What Is The Church’s Commission? Some Exegetical Issues In Matthew 28:16-20 -- By: Robert D. Culver

Journal: Journal of the Evangelical Theological Society
Volume: JETS 10:2 (Spring 1967)
Article: What Is The Church’s Commission? Some Exegetical Issues In Matthew 28:16-20
Author: Robert D. Culver


What Is The Church’s Commission?
Some Exegetical Issues In Matthew 28:16-20

Robert D. Culver

The final paragraph of Matthew, in which the so-called “Great Commission” falls, actually begins at verse 16, even though the commission itself is contained in verse 19 and the first part of verse 20. This is indicated in the paragraph division of Westcott and Hort (The New Testament), of Nestle (Novum Testamentum Graece), of Alford (The Greek Testament), and in most of the commentaries which concern themselves with such matters.

This paragraph furnishes: 1) the historical setting for the commission (vv. 16–18). Herein there is a. notice of a pre-arranged meeting of the disciples with the risen Christ in Galilee (v. 16), b. the mixed re-actions of the disciples to the meeting (v. 17), and c. the consummation of the meeting in Christ’s declaration of universal power (v. 18). Then follows 2) the presentation of the actual elements of the commission itself (vv. 19, 20a). Herein, although many things are exceeding plain, there are important nuances that escape the reader of the English versions, some of which are immediately plain to one versed in the Greek usages of mood and tense. Others provide a field of controversy for the experts, with the denominational polemicists joining heartily in the fray. What is plain to everyone is that the Church in the world has been committed to a task of world-wide evangelism. Whether the church is already deployed upon the field of activity or its members must go somewhere to be deployed is one of the main interests of this paper. The paragraph closes with 3) Christ’s personal encouragement furnished with the commission—his abiding presence in every place and “through all time to be.”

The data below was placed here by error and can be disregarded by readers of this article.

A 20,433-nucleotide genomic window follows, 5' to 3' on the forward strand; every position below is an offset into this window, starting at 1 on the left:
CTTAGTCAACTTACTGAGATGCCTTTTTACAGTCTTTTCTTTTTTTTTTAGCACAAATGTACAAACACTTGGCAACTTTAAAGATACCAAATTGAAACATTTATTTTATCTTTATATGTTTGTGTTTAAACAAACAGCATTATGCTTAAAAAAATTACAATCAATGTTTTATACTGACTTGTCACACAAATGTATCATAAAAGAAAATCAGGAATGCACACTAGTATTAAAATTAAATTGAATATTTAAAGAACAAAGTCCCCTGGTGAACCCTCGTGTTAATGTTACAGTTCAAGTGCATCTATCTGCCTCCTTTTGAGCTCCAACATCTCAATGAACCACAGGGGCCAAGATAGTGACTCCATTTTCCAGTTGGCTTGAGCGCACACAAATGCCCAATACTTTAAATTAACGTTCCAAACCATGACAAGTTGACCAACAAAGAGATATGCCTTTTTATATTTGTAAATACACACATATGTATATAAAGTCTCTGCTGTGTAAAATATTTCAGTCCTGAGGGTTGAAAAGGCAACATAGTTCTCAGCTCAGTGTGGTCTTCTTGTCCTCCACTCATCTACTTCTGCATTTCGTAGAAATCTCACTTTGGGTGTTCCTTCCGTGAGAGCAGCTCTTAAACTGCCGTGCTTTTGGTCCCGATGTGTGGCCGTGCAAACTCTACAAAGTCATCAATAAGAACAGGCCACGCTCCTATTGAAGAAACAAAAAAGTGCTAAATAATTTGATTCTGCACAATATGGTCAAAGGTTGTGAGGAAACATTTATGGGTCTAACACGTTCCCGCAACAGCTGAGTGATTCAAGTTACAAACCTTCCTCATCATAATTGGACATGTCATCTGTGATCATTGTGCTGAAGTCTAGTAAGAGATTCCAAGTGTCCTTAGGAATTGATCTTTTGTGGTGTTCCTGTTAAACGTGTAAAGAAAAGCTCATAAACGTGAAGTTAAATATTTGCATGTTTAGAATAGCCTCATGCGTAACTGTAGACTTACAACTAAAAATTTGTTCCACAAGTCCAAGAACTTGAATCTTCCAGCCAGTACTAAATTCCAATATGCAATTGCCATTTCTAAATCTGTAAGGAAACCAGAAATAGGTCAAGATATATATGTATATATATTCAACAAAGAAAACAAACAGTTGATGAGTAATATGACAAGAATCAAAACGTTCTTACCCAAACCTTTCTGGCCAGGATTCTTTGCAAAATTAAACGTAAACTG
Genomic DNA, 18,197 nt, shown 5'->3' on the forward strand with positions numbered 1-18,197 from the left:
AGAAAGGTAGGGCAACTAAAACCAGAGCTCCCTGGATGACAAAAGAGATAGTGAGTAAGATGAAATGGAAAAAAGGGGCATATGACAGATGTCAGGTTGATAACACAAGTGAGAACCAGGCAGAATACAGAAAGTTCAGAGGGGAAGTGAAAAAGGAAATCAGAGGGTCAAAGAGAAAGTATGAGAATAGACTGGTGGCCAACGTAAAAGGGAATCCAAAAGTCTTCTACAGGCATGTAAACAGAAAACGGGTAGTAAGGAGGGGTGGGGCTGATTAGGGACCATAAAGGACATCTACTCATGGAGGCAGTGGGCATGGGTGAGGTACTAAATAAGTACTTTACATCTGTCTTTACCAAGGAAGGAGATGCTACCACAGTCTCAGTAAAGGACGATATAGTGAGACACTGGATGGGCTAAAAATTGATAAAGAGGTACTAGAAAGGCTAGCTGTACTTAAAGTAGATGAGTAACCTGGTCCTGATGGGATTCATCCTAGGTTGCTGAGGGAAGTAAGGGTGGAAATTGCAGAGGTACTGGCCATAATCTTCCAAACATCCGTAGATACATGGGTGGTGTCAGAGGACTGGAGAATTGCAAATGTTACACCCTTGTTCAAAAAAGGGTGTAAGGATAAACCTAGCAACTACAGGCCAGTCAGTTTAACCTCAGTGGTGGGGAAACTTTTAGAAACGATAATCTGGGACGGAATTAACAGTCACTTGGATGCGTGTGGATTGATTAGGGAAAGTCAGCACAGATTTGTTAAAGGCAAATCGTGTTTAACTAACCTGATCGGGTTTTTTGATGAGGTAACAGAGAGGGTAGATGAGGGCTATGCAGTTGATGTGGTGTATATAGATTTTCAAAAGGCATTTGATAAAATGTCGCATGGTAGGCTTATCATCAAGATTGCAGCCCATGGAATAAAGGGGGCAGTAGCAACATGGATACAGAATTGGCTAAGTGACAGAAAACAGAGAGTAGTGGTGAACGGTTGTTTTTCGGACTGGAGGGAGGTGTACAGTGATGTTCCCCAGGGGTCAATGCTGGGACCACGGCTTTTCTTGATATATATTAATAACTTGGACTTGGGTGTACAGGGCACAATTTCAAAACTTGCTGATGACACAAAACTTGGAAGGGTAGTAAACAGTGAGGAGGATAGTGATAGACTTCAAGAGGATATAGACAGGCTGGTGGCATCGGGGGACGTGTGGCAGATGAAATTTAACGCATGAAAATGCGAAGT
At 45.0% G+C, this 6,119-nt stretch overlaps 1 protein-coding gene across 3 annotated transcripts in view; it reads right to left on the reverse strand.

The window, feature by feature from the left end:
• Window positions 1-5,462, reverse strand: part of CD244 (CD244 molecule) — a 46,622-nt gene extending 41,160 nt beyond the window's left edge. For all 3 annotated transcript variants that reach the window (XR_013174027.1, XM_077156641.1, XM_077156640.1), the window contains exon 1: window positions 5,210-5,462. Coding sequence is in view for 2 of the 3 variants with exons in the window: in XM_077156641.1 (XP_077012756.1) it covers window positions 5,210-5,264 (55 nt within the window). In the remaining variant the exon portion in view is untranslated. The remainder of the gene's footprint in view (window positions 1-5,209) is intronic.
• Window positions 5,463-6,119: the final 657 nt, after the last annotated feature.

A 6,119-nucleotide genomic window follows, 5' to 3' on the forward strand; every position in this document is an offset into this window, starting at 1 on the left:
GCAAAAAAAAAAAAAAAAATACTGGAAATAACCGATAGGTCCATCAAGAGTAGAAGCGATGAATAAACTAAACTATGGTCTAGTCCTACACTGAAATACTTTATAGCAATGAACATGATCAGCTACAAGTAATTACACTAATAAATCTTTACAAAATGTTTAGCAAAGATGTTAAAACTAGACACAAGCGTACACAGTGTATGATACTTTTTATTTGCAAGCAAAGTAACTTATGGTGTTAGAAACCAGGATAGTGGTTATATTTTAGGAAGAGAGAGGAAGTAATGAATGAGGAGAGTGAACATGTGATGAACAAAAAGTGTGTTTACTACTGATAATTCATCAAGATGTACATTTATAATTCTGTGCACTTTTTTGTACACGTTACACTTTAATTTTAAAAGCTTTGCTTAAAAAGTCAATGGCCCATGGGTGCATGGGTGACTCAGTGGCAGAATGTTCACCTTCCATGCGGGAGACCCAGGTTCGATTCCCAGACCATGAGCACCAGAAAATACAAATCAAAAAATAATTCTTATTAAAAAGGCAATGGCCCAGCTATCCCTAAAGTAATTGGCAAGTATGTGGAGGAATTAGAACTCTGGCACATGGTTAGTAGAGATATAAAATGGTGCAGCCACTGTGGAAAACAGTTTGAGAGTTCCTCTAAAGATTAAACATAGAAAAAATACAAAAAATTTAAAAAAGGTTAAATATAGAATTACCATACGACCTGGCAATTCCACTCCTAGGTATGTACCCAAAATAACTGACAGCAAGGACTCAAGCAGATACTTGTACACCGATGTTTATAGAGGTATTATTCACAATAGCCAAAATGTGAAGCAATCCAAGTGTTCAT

In order not to be distracted by them later, we call attention to some problems of interpretation subsidiary to the main problem which we shall introduce later. These have been amply discussed by the older exegetes, whom for the larger part we shall cite and quote at this stage of the discussion.

I. Minor Problems

1. Who were in attendance at the meeting in Galilee? J. P. Lange (uncorrected by his far-from-timid American translator and editor, Philip Schaff) wrote of the phrase “Then the eleven disciples”: “They come forward here as representatives of the entire...

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